The early Christian monastics were especially insightful about faith and wealth. All Christians should avoid greed, give generously, care for the poor, and cultivate contentedness (Hebrews 13:5). For the early monastics, the means to reach these goals were clear: the “complete shedding of possessions,” detachment, and renunciation of wealth. But as with food and fasting, although we have a single goal, like the avoidance of gluttony and the cultivation of self-control, the monks knew that it is difficult to outline a single rule or means to reach that goal because of any number of personal circumstances (age, stage in life, health, family matters, etc.). So, they didn't prescribe total renunciation of wealth, sex or food for every Christian. They viewed such total renunciation as voluntary and personal (2 Cor. 9:7).
Besides, there were a number of wealthy women who supported Jesus (Luke 8:2–3). Joseph of Arimathea was a wealthy man who tenderly buried Jesus (Matthew 27:57). Nevertheless, flattering the rich was a constant temptation for ancient monastics. In one of my favorite texts, the monk St. Neilos uses a hilarious and deeply ironic image to describe how Christians "come fawning to the rich, like puppies wagging their tails in the hope of being tossed a bare bone or some crumbs. To get what we want, we call them benefactors and protectors of Christians, attributing every virtue to them, even though they may be utterly wicked.”
What I most appreciate about the monastics and money is their deep insight about the psychological subtleties and complexities that surround Mammon, and how those nuances play out in our minds. Here's Evagrios:
The demon of avarice, it seems to me, is extraordinarily complex and is baffling in his deceits. Often, when frustrated by the strictness of our renunciation, he immediately pretends to be a steward and a lover of the poor; he urges us to prepare a welcome for strangers who have not yet arrived or to send provisions for absent brethren. He makes us mentally visit prisons in the city and ransom those on sale as slaves. He suggests that we should attach ourselves to wealthy women, and advises us to be obsequious to others who have a full purse. And so, after deceiving the soul, little by little he engulfs it in avaricious thoughts and then hands it over to the demon of self-esteem.The latter calls up in our imagination crowds of admirers who praise the Lord for the works of mercy we have performed.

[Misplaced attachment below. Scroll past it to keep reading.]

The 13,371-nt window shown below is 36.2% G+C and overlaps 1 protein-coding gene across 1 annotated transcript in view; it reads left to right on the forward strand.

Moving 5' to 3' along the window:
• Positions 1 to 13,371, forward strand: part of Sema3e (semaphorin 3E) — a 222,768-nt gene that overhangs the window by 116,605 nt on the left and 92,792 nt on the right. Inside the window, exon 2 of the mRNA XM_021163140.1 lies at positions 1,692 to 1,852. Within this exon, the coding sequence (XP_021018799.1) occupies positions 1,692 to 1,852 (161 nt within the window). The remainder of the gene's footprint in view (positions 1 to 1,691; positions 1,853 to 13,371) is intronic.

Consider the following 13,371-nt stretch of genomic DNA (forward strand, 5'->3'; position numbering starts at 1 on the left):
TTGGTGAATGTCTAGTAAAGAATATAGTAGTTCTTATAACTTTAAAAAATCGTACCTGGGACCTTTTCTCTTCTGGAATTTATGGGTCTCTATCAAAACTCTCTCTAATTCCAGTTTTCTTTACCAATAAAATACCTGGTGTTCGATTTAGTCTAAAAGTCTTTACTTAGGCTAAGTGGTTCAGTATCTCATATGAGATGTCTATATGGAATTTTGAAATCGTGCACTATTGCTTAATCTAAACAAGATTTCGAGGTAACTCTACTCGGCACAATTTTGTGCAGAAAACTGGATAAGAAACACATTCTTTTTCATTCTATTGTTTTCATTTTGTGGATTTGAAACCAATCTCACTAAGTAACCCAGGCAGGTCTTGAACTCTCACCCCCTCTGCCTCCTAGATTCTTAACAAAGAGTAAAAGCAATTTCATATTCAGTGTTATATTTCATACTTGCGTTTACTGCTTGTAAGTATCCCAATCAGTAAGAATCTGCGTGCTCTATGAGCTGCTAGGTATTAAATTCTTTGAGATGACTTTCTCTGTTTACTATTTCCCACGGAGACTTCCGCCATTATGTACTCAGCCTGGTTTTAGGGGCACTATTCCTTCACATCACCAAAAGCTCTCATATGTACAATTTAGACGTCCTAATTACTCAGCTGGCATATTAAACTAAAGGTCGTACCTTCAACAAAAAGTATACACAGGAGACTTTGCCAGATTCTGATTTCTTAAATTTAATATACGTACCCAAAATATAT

Lazarus Confronts the Rich Man.
Clearly, the real spiritual battle with money occurs in our hearts, souls, and minds, so much so that the monks repeatedly quote 1 Timothy 4:8, that outward renunciation of money is of a little help, and should be followed, but true godliness takes place in the heart. The ascetic renunciation of material things like money is, at its best, only an outward sign of the more important inward struggle, according to Maximos: “the war which the demons wage against us by means of thought is more severe than the war they wage by means of material things.”
Living faithfully with money is no easier for a monk or more difficult for someone trading financial futures in the pits of the Chicago Board of Trade. The monastic counsels are for all Christians, not just a spiritual elite who live behind monastic walls. “In this respect,” writes Kallistos Ware, ”the distinction between the monastic life and life in the world is but relative: every human being, by virtue of the fact that he or she is created in the image of God, is summoned to be perfect, is summoned to love God with all his or her heart, soul, and mind. In this sense all have the same vocation and all must follow the same spiritual path. . . . The path with its goal is one and the same whether followed within or outside a monastic environment.” That path includes our money.
For further reflection:
Jesus said, "Go, sell everything you have and give to the poor, and you will have treasure in heaven. Then come, follow me." Mark 10:21.
When Paul sought the approval of the Christian leaders in Jerusalem, he says that "the only thing they asked us to do was to remember the poor, the very thing I was eager to do." Galatians 2:10.
For further reading see Ron Sider's classic work Rich Christians in an Age of Hunger (1977); Jacques Ellul, Money and Power (1954); Justo Gonzalez, Faith and Wealth; A History of Early Christian Ideas on the Origin, Significance, and Use of Money (1990); and Craig Blomberg, Neither Poverty nor Riches; A Biblical Theology of Material Possessions (1999).
Image credits: (1) The Catholic Church of St. John the Baptist, Edmond, Oklahoma; (2) and (3) Byzantine Catholic Culture.